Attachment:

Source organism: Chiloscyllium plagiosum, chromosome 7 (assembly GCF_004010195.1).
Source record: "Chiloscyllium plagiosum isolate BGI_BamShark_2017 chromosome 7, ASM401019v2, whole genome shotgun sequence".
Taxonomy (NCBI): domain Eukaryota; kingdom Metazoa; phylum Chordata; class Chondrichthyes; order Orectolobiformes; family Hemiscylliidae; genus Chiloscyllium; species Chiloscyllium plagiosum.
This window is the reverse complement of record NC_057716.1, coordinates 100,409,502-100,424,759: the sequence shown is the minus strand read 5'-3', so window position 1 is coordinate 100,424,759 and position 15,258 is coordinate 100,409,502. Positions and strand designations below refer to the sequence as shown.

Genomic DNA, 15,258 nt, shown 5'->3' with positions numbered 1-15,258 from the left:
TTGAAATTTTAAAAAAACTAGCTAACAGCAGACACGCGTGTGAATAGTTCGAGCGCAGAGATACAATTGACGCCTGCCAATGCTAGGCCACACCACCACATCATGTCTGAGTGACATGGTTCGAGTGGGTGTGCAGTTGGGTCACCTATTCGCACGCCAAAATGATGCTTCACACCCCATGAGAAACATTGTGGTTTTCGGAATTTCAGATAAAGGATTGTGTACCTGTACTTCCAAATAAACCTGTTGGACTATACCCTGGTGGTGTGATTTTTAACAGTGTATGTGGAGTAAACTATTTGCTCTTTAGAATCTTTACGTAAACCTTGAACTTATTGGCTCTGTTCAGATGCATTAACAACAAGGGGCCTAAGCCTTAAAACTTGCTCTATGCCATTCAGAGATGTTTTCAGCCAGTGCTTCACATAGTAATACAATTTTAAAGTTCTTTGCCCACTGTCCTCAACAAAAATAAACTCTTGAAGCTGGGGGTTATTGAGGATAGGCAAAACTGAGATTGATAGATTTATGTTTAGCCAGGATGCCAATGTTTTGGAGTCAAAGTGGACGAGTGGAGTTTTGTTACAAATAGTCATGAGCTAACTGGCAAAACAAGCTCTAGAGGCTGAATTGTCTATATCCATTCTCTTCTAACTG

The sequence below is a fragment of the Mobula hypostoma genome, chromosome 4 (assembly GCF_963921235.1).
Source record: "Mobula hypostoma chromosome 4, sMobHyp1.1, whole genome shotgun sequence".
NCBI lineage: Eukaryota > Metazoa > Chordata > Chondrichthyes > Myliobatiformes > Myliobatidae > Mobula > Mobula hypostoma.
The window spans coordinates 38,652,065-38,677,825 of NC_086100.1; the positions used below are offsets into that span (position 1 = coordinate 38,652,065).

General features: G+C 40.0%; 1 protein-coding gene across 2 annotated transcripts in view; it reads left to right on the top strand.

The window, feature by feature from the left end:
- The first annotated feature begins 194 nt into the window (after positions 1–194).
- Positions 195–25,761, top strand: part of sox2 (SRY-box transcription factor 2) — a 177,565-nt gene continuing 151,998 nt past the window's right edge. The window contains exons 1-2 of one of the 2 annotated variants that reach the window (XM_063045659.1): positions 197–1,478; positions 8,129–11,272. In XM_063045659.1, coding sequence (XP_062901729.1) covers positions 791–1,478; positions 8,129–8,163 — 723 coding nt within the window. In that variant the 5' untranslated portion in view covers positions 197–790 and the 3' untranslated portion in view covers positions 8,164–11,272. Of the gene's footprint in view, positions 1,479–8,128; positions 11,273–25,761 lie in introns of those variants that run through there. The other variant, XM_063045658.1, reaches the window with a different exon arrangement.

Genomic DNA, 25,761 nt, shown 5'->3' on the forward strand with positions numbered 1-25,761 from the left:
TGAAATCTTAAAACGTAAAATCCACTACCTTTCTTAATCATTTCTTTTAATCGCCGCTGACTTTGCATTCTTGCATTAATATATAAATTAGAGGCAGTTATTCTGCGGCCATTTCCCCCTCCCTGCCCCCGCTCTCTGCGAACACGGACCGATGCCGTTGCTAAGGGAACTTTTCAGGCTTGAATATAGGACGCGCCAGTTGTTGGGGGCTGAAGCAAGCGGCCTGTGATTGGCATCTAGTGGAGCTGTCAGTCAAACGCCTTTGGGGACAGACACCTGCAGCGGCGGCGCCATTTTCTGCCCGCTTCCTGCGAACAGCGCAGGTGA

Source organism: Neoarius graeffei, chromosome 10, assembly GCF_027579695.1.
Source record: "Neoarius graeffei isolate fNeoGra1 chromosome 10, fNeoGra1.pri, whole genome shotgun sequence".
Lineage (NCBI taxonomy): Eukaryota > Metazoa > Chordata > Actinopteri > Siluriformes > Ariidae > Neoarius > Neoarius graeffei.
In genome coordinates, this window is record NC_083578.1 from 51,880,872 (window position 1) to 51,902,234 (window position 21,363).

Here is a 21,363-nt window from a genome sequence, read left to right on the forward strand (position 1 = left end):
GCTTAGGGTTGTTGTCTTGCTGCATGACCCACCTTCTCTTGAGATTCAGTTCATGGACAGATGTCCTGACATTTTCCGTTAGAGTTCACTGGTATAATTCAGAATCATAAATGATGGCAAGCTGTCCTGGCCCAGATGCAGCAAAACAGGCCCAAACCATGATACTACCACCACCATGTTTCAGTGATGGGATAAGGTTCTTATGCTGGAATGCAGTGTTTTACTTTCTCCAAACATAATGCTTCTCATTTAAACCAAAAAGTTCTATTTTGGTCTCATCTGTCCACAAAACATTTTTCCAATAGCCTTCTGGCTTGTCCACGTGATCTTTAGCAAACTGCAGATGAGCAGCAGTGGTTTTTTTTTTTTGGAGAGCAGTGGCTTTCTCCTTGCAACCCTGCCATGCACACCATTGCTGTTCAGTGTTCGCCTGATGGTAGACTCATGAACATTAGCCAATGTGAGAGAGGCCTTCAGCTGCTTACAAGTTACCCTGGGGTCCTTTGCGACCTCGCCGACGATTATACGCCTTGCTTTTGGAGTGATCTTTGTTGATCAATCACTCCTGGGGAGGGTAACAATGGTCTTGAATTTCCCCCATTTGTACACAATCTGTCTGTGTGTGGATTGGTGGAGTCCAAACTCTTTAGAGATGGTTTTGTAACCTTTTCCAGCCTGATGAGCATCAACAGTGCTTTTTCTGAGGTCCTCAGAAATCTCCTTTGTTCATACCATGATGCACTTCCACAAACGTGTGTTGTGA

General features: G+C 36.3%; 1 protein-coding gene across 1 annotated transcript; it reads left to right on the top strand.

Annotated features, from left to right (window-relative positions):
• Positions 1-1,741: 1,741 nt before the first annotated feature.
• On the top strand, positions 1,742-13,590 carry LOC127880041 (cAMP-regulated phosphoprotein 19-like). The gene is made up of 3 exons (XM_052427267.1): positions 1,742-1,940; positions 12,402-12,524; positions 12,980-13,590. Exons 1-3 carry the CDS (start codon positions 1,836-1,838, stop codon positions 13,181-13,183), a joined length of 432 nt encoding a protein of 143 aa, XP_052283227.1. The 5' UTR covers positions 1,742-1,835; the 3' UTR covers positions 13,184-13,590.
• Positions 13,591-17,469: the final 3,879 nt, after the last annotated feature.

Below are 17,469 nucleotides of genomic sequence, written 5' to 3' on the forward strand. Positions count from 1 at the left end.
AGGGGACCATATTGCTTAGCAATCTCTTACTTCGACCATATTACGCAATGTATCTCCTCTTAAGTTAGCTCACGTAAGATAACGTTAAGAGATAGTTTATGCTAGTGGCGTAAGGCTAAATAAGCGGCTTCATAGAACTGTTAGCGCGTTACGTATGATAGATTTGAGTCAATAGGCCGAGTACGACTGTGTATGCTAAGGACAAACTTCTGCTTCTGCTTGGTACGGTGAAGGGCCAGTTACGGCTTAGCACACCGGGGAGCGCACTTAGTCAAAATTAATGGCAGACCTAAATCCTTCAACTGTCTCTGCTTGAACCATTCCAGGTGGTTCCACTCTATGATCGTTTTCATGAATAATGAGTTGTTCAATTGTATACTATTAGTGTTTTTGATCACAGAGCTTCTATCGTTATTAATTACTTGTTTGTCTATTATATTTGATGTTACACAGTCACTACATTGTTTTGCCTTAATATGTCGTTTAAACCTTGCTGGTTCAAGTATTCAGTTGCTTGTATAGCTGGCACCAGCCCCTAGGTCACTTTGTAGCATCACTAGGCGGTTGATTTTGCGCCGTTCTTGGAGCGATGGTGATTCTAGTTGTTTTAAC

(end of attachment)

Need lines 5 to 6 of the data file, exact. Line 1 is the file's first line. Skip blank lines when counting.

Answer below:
Genomic DNA, 15,258 nt, shown 5'->3' with positions numbered 1-15,258 from the left:
TTGAAATTTTAAAAAAACTAGCTAACAGCAGACACGCGTGTGAATAGTTCGAGCGCAGAGATACAATTGACGCCTGCCAATGCTAGGCCACACCACCACATCATGTCTGAGTGACATGGTTCGAGTGGGTGTGCAGTTGGGTCACCTATTCGCACGCCAAAATGATGCTTCACACCCCATGAGAAACATTGTGGTTTTCGGAATTTCAGATAAAGGATTGTGTACCTGTACTTCCAAATAAACCTGTTGGACTATACCCTGGTGGTGTGATTTTTAACAGTGTATGTGGAGTAAACTATTTGCTCTTTAGAATCTTTACGTAAACCTTGAACTTATTGGCTCTGTTCAGATGCATTAACAACAAGGGGCCTAAGCCTTAAAACTTGCTCTATGCCATTCAGAGATGTTTTCAGCCAGTGCTTCACATAGTAATACAATTTTAAAGTTCTTTGCCCACTGTCCTCAACAAAAATAAACTCTTGAAGCTGGGGGTTATTGAGGATAGGCAAAACTGAGATTGATAGATTTATGTTTAGCCAGGATGCCAATGTTTTGGAGTCAAAGTGGACGAGTGGAGTTTTGTTACAAATAGTCATGAGCTAACTGGCAAAACAAGCTCTAGAGGCTGAATTGTCTATATCCATTCTCTTCTAACTG